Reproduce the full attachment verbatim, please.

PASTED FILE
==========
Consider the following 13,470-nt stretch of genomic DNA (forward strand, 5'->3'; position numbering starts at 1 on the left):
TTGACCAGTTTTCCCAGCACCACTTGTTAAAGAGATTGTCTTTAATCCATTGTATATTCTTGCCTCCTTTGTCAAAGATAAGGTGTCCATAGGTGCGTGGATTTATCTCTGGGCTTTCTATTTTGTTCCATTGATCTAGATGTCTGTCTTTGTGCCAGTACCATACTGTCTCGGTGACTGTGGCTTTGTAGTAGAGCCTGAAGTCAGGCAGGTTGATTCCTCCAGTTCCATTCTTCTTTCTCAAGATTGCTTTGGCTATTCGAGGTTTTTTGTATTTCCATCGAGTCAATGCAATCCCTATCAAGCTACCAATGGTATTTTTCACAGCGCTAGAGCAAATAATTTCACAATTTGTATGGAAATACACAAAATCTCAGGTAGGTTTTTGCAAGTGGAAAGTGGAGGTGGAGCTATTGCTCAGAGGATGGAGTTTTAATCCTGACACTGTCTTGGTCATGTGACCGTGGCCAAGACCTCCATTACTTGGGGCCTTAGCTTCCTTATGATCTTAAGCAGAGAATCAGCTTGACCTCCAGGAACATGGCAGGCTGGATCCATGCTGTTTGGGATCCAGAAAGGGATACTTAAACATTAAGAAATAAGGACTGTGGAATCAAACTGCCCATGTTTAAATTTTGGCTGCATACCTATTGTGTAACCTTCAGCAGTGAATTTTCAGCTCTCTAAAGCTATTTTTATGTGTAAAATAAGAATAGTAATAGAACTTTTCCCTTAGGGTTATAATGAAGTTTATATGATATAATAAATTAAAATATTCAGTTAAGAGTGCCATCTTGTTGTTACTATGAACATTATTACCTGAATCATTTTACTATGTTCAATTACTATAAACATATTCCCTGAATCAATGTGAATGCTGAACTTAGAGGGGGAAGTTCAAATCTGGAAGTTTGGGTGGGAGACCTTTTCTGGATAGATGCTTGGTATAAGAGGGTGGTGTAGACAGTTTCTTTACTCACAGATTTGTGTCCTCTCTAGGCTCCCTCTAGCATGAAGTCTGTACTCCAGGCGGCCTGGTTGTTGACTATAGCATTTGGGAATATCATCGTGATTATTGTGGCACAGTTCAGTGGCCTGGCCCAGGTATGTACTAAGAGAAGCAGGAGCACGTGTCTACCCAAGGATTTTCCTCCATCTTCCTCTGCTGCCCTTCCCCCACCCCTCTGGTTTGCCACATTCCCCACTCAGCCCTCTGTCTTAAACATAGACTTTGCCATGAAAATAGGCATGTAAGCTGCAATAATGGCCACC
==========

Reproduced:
Consider the following 13,470-nt stretch of genomic DNA (forward strand, 5'->3'; position numbering starts at 1 on the left):
TTGACCAGTTTTCCCAGCACCACTTGTTAAAGAGATTGTCTTTAATCCATTGTATATTCTTGCCTCCTTTGTCAAAGATAAGGTGTCCATAGGTGCGTGGATTTATCTCTGGGCTTTCTATTTTGTTCCATTGATCTAGATGTCTGTCTTTGTGCCAGTACCATACTGTCTCGGTGACTGTGGCTTTGTAGTAGAGCCTGAAGTCAGGCAGGTTGATTCCTCCAGTTCCATTCTTCTTTCTCAAGATTGCTTTGGCTATTCGAGGTTTTTTGTATTTCCATCGAGTCAATGCAATCCCTATCAAGCTACCAATGGTATTTTTCACAGCGCTAGAGCAAATAATTTCACAATTTGTATGGAAATACACAAAATCTCAGGTAGGTTTTTGCAAGTGGAAAGTGGAGGTGGAGCTATTGCTCAGAGGATGGAGTTTTAATCCTGACACTGTCTTGGTCATGTGACCGTGGCCAAGACCTCCATTACTTGGGGCCTTAGCTTCCTTATGATCTTAAGCAGAGAATCAGCTTGACCTCCAGGAACATGGCAGGCTGGATCCATGCTGTTTGGGATCCAGAAAGGGATACTTAAACATTAAGAAATAAGGACTGTGGAATCAAACTGCCCATGTTTAAATTTTGGCTGCATACCTATTGTGTAACCTTCAGCAGTGAATTTTCAGCTCTCTAAAGCTATTTTTATGTGTAAAATAAGAATAGTAATAGAACTTTTCCCTTAGGGTTATAATGAAGTTTATATGATATAATAAATTAAAATATTCAGTTAAGAGTGCCATCTTGTTGTTACTATGAACATTATTACCTGAATCATTTTACTATGTTCAATTACTATAAACATATTCCCTGAATCAATGTGAATGCTGAACTTAGAGGGGGAAGTTCAAATCTGGAAGTTTGGGTGGGAGACCTTTTCTGGATAGATGCTTGGTATAAGAGGGTGGTGTAGACAGTTTCTTTACTCACAGATTTGTGTCCTCTCTAGGCTCCCTCTAGCATGAAGTCTGTACTCCAGGCGGCCTGGTTGTTGACTATAGCATTTGGGAATATCATCGTGATTATTGTGGCACAGTTCAGTGGCCTGGCCCAGGTATGTACTAAGAGAAGCAGGAGCACGTGTCTACCCAAGGATTTTCCTCCATCTTCCTCTGCTGCCCTTCCCCCACCCCTCTGGTTTGCCACATTCCCCACTCAGCCCTCTGTCTTAAACATAGACTTTGCCATGAAAATAGGCATGTAAGCTGCAATAATGGCCACC